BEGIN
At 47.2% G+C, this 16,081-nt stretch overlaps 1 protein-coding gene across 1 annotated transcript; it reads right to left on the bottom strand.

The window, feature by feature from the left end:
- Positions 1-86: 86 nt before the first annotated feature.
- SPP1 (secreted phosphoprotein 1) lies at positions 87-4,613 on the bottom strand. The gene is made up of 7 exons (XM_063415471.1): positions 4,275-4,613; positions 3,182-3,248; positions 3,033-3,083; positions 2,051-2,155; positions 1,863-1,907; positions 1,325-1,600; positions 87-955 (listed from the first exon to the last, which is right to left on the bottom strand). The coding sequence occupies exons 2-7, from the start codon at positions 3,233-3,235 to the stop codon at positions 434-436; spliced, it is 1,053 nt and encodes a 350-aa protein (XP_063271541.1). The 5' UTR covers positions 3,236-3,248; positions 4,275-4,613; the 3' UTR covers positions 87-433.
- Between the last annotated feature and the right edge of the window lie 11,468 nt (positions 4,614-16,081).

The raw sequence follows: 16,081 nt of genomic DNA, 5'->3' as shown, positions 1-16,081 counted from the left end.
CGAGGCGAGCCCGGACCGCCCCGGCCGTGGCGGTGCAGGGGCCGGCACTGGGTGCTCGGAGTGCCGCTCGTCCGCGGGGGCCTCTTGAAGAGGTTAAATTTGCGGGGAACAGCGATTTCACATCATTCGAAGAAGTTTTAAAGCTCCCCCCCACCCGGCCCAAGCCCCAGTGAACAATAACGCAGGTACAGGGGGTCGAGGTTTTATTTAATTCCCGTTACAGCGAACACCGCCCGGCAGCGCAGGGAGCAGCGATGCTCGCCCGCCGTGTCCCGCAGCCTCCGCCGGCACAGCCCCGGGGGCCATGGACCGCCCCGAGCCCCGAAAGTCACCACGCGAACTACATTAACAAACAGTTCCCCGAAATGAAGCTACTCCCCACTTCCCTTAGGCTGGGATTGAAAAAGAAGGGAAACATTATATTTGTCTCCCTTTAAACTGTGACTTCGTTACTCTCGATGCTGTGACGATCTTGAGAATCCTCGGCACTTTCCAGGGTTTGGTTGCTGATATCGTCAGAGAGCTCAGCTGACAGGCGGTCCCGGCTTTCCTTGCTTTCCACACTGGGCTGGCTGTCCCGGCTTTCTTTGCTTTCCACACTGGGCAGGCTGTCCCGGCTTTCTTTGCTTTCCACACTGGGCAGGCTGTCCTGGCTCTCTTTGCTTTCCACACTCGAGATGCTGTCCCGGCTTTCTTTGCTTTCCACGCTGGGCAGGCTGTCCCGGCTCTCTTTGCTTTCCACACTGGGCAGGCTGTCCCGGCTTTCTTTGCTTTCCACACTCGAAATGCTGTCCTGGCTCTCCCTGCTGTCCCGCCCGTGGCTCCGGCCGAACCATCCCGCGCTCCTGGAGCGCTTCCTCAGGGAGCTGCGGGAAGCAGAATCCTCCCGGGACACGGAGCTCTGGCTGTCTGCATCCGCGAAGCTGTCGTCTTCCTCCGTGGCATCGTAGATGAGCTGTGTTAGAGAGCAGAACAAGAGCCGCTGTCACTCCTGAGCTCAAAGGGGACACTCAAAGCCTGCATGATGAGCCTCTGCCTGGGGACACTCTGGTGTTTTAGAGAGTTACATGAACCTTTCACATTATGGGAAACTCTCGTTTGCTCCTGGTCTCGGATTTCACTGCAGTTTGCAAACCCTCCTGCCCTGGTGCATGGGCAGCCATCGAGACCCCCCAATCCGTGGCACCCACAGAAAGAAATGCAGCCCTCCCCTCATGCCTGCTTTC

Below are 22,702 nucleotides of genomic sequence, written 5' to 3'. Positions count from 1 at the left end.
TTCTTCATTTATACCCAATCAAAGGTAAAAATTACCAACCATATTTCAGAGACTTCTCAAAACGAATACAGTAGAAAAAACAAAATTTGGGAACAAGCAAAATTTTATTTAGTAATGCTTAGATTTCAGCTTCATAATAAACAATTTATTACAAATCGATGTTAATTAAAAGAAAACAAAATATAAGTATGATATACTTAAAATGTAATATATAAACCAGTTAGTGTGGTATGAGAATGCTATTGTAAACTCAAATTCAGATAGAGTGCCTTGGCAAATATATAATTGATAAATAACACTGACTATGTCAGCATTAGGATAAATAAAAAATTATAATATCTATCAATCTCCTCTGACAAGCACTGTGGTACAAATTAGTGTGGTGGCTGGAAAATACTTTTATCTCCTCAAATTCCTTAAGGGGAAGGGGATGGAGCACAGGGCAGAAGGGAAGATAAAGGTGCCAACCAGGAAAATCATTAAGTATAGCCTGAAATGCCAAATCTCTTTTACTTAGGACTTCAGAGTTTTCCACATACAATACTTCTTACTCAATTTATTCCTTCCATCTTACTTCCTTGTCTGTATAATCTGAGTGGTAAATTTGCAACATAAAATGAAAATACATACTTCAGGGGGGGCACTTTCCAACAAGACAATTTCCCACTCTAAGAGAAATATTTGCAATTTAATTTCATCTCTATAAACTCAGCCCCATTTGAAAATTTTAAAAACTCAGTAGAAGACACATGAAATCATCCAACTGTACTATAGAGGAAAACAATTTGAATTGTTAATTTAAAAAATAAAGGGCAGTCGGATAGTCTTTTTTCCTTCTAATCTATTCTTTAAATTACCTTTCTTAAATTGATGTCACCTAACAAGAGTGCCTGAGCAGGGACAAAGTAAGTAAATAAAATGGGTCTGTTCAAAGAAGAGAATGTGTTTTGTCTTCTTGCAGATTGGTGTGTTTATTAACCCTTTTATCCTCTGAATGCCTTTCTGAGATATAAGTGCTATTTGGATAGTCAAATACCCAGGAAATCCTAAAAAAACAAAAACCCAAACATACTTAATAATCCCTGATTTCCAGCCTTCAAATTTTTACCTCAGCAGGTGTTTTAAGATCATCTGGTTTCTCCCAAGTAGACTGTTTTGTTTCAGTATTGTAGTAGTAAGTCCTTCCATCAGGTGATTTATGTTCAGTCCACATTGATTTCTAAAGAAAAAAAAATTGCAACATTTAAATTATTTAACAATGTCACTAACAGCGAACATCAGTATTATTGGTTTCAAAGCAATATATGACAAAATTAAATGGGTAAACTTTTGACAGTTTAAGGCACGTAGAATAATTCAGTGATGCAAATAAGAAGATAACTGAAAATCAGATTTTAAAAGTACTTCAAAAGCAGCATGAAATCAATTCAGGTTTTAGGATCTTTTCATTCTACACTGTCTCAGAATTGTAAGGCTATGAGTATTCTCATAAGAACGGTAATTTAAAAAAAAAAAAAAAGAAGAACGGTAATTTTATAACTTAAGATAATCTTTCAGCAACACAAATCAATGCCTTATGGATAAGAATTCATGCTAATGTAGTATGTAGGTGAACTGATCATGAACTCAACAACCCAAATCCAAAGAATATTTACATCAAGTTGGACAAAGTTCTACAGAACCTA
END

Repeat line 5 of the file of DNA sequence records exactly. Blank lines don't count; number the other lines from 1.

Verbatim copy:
- Between the last annotated feature and the right edge of the window lie 11,468 nt (positions 4,614-16,081).